When I think of Jewish individuals who have significant issues with their own cultural heritage, I invariably gravitate toward fictional rather than real characters, such as Alexander Portnoy in Philip Roth’s acerbic, often-hilarious novel Portnoy’s Complaint. I think of this protagonist’s love-hate relationship with his mother, a blueprint for what is so often the source of many Oedipal Hebraic stereotypes. I think of Alex’s horribly aggressive, pathetically sexualized pursuit of an Israeli woman as a method of addressing his own relationship with Judaism. And I think of his anger, the loathing he has of his own upbringing, and the cracked mirror it holds up to American Jewish members of his generation.
I don’t think of Bernie Sanders.
There’s been a lot of concern about Sanders and how much of a “friend” he could conceivably be toward Israel as a viable U.S. presidential candidate. Aspersions have been cast on his belief systems and his “Jewishness,” with suggestions being made that he “isn’t really Jewish enough” or is somehow ashamed of his identity. Frankly, I wonder if people who voice these opinions are really seeking an image akin to the one Woody Allen’s Alvy Singer imagines himself as at the table of his girlfriend’s anti-Semitic family in the film Annie Hall: a bearded, hatted Hasid, complete with peyot and traits that immediately peg him as a member of the tribe. The fact is, Sanders, a secular Jew, doesn’t wear his religion on his sleeve, and that bothers many folks who share his faith. It resembles a kind of desertion of his creed, even an antagonism toward it, especially when one considers the presumed reluctance with which he refers to it. It doesn’t seem, to many observers, that he likes being Jewish.
This kind of reasoning is problematic for me. The link to Sanders’ Jewish heritage is hardly hidden; some of his relatives were murdered during the Holocaust, and he himself worked on an Israeli kibbutz for a time. And why should he be regarded any differently from the host of other secular Jews—myself included—who don’t showcase physical or psychological qualities that outwardly identify them as being Jewish? I was brought up in the Reform tradition: I attended synagogue on the High Holy Days but rarely at other times; I did not observe Shabbat at home, and although I attended Hebrew school as a child, I can barely read the language and certainly can’t understand it, save for a few words. Am I still Jewish, though? I care about Israel and what goes on there. I take offense at anti-Semitism. Do I need to express how Jewish I am in every thought and action to be considered, unequivocally, a Jew?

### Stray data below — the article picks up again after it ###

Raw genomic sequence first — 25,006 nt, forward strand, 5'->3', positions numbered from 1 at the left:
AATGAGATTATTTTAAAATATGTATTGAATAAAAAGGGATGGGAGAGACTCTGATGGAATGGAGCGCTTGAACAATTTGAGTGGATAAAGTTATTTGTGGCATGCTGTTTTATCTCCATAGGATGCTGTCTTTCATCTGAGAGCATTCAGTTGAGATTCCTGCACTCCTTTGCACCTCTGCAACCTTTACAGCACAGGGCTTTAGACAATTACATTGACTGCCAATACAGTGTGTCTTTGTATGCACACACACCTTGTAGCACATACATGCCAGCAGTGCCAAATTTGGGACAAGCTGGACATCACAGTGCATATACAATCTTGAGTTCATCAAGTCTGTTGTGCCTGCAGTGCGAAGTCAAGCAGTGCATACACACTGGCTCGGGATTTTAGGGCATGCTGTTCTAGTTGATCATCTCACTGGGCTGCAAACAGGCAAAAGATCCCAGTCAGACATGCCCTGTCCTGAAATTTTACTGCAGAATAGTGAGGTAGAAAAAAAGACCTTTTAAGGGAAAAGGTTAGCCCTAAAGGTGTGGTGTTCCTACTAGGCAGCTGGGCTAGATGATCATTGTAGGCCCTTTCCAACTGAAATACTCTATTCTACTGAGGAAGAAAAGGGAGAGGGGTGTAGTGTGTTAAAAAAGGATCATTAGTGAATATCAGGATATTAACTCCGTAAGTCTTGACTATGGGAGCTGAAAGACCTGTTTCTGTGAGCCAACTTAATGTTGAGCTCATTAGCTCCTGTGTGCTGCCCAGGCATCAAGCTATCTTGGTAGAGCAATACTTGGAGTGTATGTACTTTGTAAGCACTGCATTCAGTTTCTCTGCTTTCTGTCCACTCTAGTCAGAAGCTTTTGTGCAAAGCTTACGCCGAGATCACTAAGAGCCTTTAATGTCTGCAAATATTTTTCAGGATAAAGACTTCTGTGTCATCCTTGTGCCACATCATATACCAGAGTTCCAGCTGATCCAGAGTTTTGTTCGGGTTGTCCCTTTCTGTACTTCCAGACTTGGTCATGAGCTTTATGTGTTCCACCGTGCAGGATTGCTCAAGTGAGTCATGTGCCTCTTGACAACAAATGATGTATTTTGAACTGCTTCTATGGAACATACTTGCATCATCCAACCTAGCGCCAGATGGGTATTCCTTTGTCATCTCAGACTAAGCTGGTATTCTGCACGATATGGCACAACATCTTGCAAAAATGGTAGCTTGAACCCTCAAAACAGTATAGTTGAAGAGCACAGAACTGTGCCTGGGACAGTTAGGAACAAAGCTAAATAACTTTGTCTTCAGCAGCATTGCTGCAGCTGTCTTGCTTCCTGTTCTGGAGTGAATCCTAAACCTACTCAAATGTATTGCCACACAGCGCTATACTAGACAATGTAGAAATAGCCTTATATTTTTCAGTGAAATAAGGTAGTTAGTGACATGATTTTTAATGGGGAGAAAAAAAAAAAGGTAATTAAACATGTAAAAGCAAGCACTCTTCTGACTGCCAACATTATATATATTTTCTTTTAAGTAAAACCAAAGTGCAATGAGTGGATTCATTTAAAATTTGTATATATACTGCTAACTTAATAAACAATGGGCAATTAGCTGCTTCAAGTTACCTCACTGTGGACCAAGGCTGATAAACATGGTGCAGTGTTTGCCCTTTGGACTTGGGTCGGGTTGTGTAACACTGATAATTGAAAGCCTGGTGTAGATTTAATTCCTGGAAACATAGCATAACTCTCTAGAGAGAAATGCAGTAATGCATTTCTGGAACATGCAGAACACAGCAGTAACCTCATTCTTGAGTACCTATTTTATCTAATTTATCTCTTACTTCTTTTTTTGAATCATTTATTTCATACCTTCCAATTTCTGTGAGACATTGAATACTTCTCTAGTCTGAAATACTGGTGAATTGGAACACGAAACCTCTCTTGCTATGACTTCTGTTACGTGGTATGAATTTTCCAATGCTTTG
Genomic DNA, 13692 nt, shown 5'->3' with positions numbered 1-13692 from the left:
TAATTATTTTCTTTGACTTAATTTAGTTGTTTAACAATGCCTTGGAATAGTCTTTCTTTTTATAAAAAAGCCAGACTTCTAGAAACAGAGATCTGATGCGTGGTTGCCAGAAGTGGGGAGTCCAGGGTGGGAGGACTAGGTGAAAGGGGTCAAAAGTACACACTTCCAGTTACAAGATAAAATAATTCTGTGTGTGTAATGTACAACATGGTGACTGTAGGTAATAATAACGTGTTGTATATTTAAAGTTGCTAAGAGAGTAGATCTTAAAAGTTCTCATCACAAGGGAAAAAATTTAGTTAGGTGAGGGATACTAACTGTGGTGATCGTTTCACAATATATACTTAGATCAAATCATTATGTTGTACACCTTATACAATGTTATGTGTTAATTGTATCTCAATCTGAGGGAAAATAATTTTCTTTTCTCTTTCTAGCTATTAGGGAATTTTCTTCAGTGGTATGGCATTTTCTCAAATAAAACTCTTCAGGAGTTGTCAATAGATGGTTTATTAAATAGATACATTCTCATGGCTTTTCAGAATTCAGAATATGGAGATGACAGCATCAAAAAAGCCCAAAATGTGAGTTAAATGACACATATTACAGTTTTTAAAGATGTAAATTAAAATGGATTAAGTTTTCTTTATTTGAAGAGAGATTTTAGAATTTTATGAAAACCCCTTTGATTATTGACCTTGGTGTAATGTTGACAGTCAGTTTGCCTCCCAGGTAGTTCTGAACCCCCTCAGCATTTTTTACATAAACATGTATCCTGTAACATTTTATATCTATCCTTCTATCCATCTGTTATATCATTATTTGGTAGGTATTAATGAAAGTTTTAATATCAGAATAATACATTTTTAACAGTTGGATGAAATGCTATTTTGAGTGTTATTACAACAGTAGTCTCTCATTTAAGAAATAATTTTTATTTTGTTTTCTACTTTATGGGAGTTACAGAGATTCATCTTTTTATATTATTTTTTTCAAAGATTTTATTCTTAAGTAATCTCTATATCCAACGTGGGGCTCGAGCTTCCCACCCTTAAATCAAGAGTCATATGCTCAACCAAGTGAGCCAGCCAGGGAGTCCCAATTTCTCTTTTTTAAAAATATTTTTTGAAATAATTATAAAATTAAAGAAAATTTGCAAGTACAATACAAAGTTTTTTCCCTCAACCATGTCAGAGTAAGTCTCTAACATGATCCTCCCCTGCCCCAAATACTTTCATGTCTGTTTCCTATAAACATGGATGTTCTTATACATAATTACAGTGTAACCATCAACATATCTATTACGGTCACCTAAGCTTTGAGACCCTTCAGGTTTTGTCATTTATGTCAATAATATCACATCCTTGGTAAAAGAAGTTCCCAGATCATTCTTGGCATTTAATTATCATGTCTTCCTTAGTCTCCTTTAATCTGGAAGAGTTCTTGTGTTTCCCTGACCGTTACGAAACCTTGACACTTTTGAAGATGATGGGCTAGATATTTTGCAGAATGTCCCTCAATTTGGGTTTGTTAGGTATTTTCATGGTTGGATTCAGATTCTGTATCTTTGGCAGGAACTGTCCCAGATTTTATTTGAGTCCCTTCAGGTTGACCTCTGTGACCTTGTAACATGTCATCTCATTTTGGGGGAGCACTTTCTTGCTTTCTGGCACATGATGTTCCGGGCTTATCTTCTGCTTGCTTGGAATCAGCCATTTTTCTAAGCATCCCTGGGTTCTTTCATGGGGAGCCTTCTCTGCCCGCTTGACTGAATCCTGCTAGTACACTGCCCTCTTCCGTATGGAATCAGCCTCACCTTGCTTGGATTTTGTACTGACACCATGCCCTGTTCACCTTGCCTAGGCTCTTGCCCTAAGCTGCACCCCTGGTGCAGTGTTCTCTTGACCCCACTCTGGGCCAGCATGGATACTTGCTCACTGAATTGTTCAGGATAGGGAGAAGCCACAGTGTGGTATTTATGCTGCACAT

The Jewish diaspora has endeavored greatly to assimilate into the societies it has extended to, and that has led to questions about safety from prejudice and discrimination—which it has suffered throughout its history—versus the dilution of identity and cultural character. Is it preferable to reveal oneself as a Jew without fear on the street, yarmulke on the head and tradition in the heart, or is that too risky … “too Jewish,” as the folks who worried about such a thing used to say? Is it better to merge completely into the lifestyles and customs of the nations we’ve become citizens of, to put our Hebrew on the back burner, in the interests of security?
These aren’t easy questions to answer, and Jews have wrestled with such issues for a long time. Does Sanders? I’m not sure. One thing I do perceive is a concerted strategic effort to avoid making too much of his heritage—perhaps owing to the stigma it may have in certain segments of the country. Anti-Semitism is still rife in the United States, unfortunately, and it rears its ugly head on both the left and the right. Sanders, I don’t think, is anti-Semitic. He’s not a “self-hating Jew.” But he does appear to place his focus deliberately off his faith, and while that may be in keeping with the original sentiments of America’s founding fathers, it may be difficult to digest in this day and age, as constituents are always seeking the personal in the political … what makes our candidates tick, what they like, what they’re interested in.
Maybe Sanders isn’t interested in Judaism, though I’d hesitate to call him one who dislikes or repudiates his own culture. Still, given the needs of many U.S. Jews who seek a champion for causes important to them (including Israel), his tactic may not be a particularly astute one. His perceived indifference toward religion doesn’t sit well with many in this country, and it has alienated numerous individuals of the same faith. That truly makes for a damned-if-you-do, damned-if-you-don’t situation: On the one hand, America may not want a presidential candidate who’s “too Jewish”; on the other, it may view one who’s “not Jewish enough” as a traitor. Is there a middle ground here? Unfortunately, no; there’s only political quicksand.
And that, I think, will be the defining characteristic of Sanders’ campaign. I don’t think he’s a bad guy, and he’s certainly no Alexander Portnoy: wading in a morass of self-loathing and vicious navel-gazing, angry at his parents, the fabric into which he was born and raised, the cultural strings he was attached to and can’t extricate himself from, no matter how much effort he makes to do so. Sanders is not someone who’s running away from his Judaism. He’s not someone who dislikes it. Yet he’s viewed in exactly that light because he doesn’t promote it extensively, and such an approach doesn’t do him any favors. Appearances are everything in the United States today, and when you’re running for President, you’ve got to keep them up. Does that mean the peyot and beards of the Hasidim are necessary accoutrements for a Jewish candidate to be considered viable in this day and age? I wouldn’t put it past us, in all honesty, though of course, they might be considered “too Jewish.”
By whom, though, is the real question. And I’ll leave that issue for a presidency in the future.